- Designer: Friedemann Friese
- Publisher: 2F-Spiele
- Artists: Lars-Arne “Maura” Kalusky
- Players: 1 – 6
- Ages: 12 and Up
- Time: 45 – 75 Minutes
- Times Played: 3 (On Review Copy from Publisher)
Friedemann Friese’s Feierabend, also known as Finishing Time, is an “after worker placement” game in which the players have a team of workers that just want to relax. When the game begins, working conditions are awful — the players are poorly paid, work long hours, suffer from a gender pay gap, all of which creates a high degree of stress — but over the course of the game, they find room for some leisure and relaxation, while also improving their working conditions. At the end of the game, the most relaxed team wins.
I once heard Friedemann Friese described as a “mad scientist” game designer, and while I think he defies labels, I think that’s perhaps the most fitting description I’ve heard. He jumps in and out of different game mechanics — from the economics of Power Grid, to the trivia game Fauna, to numerous trick taking games — always innovating along the way. Feierabend continues his trend of making engaging games in novel ways.
Feierabend is, to me, one of Friedemann’s cleverest designs in years: the gameplay is simple yet deep, and the player interaction is quite high for an economic game. Feierabend game is easy to play, but hard to master, and with no randomness at all, it is likely to appeal to the crowd that prefers “no luck” in gaming.
Players have 7 workers on their team. On their turn, they can take one of three actions: (1) place up to three workers on the house board, (2) place a worker on a different board, or (3) go on strike.
The house board has three locations, and each can hold an unlimited number of workers. The home space simply earns 1 relaxation point (the victory points) per worker placed there. The bar has two options: at one space, you can have a drink, where you pay $1 to earn 2 relaxation, or on the other space, you can work the bar, losing two relaxation, but also gaining $2.
The other boards include the leisure board, the amusement board, the vacation board, and the union board.
On the leisure board, you can place workers to earn points, and none of the spaces cost money. Going fishing earns 2 relaxation; using the fitness track earns 3; and going on a motorcycle ride earns 4, but that action can only be taken with a partner.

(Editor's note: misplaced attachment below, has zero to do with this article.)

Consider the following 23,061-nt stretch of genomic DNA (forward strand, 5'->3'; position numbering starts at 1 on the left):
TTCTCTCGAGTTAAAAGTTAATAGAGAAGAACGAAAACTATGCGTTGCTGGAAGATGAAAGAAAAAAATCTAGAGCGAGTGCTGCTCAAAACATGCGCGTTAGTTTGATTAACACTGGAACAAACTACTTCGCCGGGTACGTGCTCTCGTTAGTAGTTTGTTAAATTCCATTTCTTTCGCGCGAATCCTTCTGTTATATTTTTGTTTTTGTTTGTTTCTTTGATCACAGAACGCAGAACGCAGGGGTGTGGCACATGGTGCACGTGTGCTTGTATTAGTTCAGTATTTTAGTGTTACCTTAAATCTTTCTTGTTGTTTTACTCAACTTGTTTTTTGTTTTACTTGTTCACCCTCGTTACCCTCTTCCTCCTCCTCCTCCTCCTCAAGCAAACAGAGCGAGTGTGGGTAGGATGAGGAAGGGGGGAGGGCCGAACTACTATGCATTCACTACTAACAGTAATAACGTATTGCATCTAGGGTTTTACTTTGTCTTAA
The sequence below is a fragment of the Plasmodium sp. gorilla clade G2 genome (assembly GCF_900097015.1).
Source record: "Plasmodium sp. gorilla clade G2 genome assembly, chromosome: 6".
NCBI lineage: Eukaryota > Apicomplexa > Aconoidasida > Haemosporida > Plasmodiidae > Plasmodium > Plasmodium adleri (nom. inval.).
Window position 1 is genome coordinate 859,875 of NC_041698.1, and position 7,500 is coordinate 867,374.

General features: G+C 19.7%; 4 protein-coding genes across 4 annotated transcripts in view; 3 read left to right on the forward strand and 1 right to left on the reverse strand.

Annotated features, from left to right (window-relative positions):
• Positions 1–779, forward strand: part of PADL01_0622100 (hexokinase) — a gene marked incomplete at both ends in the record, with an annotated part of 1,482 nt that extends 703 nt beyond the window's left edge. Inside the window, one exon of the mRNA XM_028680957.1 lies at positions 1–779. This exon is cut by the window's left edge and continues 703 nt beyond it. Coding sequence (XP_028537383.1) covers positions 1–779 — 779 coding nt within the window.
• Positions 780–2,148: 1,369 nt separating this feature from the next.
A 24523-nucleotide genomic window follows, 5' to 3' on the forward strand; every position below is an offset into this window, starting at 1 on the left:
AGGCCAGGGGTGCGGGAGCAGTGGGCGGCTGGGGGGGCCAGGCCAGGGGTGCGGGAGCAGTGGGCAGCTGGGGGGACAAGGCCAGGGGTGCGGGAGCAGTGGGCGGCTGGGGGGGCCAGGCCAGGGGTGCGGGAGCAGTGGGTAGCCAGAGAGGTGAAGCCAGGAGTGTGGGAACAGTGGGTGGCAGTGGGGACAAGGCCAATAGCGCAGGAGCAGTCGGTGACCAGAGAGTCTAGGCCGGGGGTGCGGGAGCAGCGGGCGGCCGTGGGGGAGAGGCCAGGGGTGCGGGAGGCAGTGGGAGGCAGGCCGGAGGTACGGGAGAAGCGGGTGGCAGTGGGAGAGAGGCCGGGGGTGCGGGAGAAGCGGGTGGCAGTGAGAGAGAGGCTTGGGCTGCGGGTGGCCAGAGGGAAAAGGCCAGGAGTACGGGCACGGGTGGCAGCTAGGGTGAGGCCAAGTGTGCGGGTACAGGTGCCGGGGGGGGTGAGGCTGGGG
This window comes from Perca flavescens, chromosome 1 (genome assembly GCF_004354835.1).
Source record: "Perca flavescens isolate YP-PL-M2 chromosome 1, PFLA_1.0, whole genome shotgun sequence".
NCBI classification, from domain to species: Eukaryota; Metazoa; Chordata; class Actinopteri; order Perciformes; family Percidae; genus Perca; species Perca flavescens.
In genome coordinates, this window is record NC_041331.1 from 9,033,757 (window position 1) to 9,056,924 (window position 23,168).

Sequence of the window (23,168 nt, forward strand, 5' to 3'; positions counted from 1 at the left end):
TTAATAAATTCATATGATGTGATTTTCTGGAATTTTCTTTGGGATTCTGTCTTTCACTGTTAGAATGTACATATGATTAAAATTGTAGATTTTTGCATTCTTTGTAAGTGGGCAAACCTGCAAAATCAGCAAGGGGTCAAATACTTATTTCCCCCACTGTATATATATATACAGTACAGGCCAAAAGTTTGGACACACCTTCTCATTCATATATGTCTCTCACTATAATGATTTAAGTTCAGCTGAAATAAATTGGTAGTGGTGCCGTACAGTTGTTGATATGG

On the amusement board, you can also place workers to earn points (or attract partners), but that board costs money. The theme park costs $3 for 5 relaxation, $4 for 7 relaxation, or $5 for 9 relaxation, but you get 2 bonus relaxation if you go with a partner. The blind date spot costs $2, but you gain 1 relaxation, and your worker has a partner that joints them for the rest of the game. At the motel spot, which must be visited with a partner, you pay $1 to gain 6 relaxation.
The vacation board is the most complicated, but in line with the rest of the game, it is still straightforward. At first, players can’t use it. But as they go on strike, they can use their strike tokens to earn the ability to go on 1, 2, or 3 week vacations. A one-week vacation costs $1 for 3 relaxation, a two-week vacation costs $2 for 6 relaxation, and a three-week vacation costs $4 to gain 9 relaxation. Partners are allowed on vacation, of course, but the cost (and the relaxation) are doubled. This board, unlike the others, has spaces to move your workers as they advance through their weeks of vacation: if a worker is on a 3-week trip, for instance, you’ll pull all of your workers back 3 times before you get that worker back.
Lastly, players can go to the strike board. They don’t pay any money, nor do they earn relaxation: instead, they gain three strike tokens.
The strike tokens are used when you go on strike. At that point you can pay as many tokens as you have to improve working conditions. You can seek better pay, reduce the gender gap, get more vacation, gather union support (which earns additional strike tokens each round), or reduce working hours. Thus, throughout the game, you’re building an engine to a better life.
When your last worker is placed, you have to immediately pull all of them back (or move the ones on vacation forward a week). At that point, sort of like returning to work, you incur some stress, but also earn some rewards. You get your pay (less the gender gap) and some strike tokens (from your union support). But you also immediately lose some relaxation: fighting for better working hours reduces the stress incurred, and at the start of the game, you lose 16 per work week. If you go too far backwards, your only option is to visit the bar until you’re relaxed enough for other activities.
The game end is triggered when a player earns 40 relaxation. Then everybody plays out their remaining workers (and players who have exhausted theirs earn a relaxation point per turn they wait). At that point all workers go back to work one last time (i.e. everybody’s score is reduced by the work hours track), and the player with the highest relaxation is the winner.
My Thoughts on the Game
My favorite Friese game is Power Grid — in fact, it is in my overall top 5 games of all time — because I find the internal economics of it fascinating. And Power Grid has always, at least to me, been a game about timing. Though Feierabend is a quite different game, those two Power Grid features — the economics, and the timing — are captured quite nicely in Feierabend. And that leaves me with a game reviewer conundrum: the two games are nothing alike mechanically, but to my enjoyment and surprise, they have a very similar feel.
Feierabend is a tense and engaging push-and-pull puzzle. Players can simply dispatch their workers for the highest-value leisure activities, but ultimately, that isn’t a winning strategy, because they are going to have to lose much of their progress as their team returns to work. If they aren’t improving the working conditions, then they aren’t going to advance much towards getting higher on the relaxation track. So the strategic question becomes how to best do that.